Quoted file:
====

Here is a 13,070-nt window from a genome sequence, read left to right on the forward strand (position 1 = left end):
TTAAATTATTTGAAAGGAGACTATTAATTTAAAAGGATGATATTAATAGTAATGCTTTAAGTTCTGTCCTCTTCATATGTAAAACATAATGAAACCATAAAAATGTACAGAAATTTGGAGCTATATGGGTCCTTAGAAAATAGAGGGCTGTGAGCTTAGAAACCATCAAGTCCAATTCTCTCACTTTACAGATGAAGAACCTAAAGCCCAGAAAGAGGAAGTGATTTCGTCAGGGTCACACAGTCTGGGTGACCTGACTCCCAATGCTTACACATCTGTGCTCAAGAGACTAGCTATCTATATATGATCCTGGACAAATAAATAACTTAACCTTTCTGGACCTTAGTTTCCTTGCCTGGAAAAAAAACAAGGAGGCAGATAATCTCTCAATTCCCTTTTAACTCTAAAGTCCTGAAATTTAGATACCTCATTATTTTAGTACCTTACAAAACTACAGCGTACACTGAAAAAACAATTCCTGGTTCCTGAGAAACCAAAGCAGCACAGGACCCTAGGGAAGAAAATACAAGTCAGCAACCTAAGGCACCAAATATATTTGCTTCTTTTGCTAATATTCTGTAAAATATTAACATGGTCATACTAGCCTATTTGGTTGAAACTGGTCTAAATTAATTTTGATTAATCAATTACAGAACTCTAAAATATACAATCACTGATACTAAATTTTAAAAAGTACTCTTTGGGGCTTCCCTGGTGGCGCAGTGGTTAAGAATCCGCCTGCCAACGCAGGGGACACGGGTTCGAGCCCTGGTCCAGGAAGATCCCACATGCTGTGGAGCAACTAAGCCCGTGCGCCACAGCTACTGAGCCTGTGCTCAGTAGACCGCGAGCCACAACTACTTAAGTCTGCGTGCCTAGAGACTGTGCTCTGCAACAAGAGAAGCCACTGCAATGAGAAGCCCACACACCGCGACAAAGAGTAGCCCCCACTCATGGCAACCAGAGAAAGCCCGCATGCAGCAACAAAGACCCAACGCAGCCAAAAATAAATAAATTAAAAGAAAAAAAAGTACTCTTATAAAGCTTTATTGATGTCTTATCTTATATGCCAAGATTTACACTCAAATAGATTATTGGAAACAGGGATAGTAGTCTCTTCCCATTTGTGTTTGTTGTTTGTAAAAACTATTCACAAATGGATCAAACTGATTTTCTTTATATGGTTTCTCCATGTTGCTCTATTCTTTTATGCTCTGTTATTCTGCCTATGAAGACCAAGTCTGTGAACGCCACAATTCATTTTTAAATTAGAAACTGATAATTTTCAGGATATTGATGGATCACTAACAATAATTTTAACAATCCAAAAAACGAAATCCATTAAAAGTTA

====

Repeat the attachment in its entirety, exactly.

Here is a 13,070-nt window from a genome sequence, read left to right on the forward strand (position 1 = left end):
TTAAATTATTTGAAAGGAGACTATTAATTTAAAAGGATGATATTAATAGTAATGCTTTAAGTTCTGTCCTCTTCATATGTAAAACATAATGAAACCATAAAAATGTACAGAAATTTGGAGCTATATGGGTCCTTAGAAAATAGAGGGCTGTGAGCTTAGAAACCATCAAGTCCAATTCTCTCACTTTACAGATGAAGAACCTAAAGCCCAGAAAGAGGAAGTGATTTCGTCAGGGTCACACAGTCTGGGTGACCTGACTCCCAATGCTTACACATCTGTGCTCAAGAGACTAGCTATCTATATATGATCCTGGACAAATAAATAACTTAACCTTTCTGGACCTTAGTTTCCTTGCCTGGAAAAAAAACAAGGAGGCAGATAATCTCTCAATTCCCTTTTAACTCTAAAGTCCTGAAATTTAGATACCTCATTATTTTAGTACCTTACAAAACTACAGCGTACACTGAAAAAACAATTCCTGGTTCCTGAGAAACCAAAGCAGCACAGGACCCTAGGGAAGAAAATACAAGTCAGCAACCTAAGGCACCAAATATATTTGCTTCTTTTGCTAATATTCTGTAAAATATTAACATGGTCATACTAGCCTATTTGGTTGAAACTGGTCTAAATTAATTTTGATTAATCAATTACAGAACTCTAAAATATACAATCACTGATACTAAATTTTAAAAAGTACTCTTTGGGGCTTCCCTGGTGGCGCAGTGGTTAAGAATCCGCCTGCCAACGCAGGGGACACGGGTTCGAGCCCTGGTCCAGGAAGATCCCACATGCTGTGGAGCAACTAAGCCCGTGCGCCACAGCTACTGAGCCTGTGCTCAGTAGACCGCGAGCCACAACTACTTAAGTCTGCGTGCCTAGAGACTGTGCTCTGCAACAAGAGAAGCCACTGCAATGAGAAGCCCACACACCGCGACAAAGAGTAGCCCCCACTCATGGCAACCAGAGAAAGCCCGCATGCAGCAACAAAGACCCAACGCAGCCAAAAATAAATAAATTAAAAGAAAAAAAAGTACTCTTATAAAGCTTTATTGATGTCTTATCTTATATGCCAAGATTTACACTCAAATAGATTATTGGAAACAGGGATAGTAGTCTCTTCCCATTTGTGTTTGTTGTTTGTAAAAACTATTCACAAATGGATCAAACTGATTTTCTTTATATGGTTTCTCCATGTTGCTCTATTCTTTTATGCTCTGTTATTCTGCCTATGAAGACCAAGTCTGTGAACGCCACAATTCATTTTTAAATTAGAAACTGATAATTTTCAGGATATTGATGGATCACTAACAATAATTTTAACAATCCAAAAAACGAAATCCATTAAAAGTTA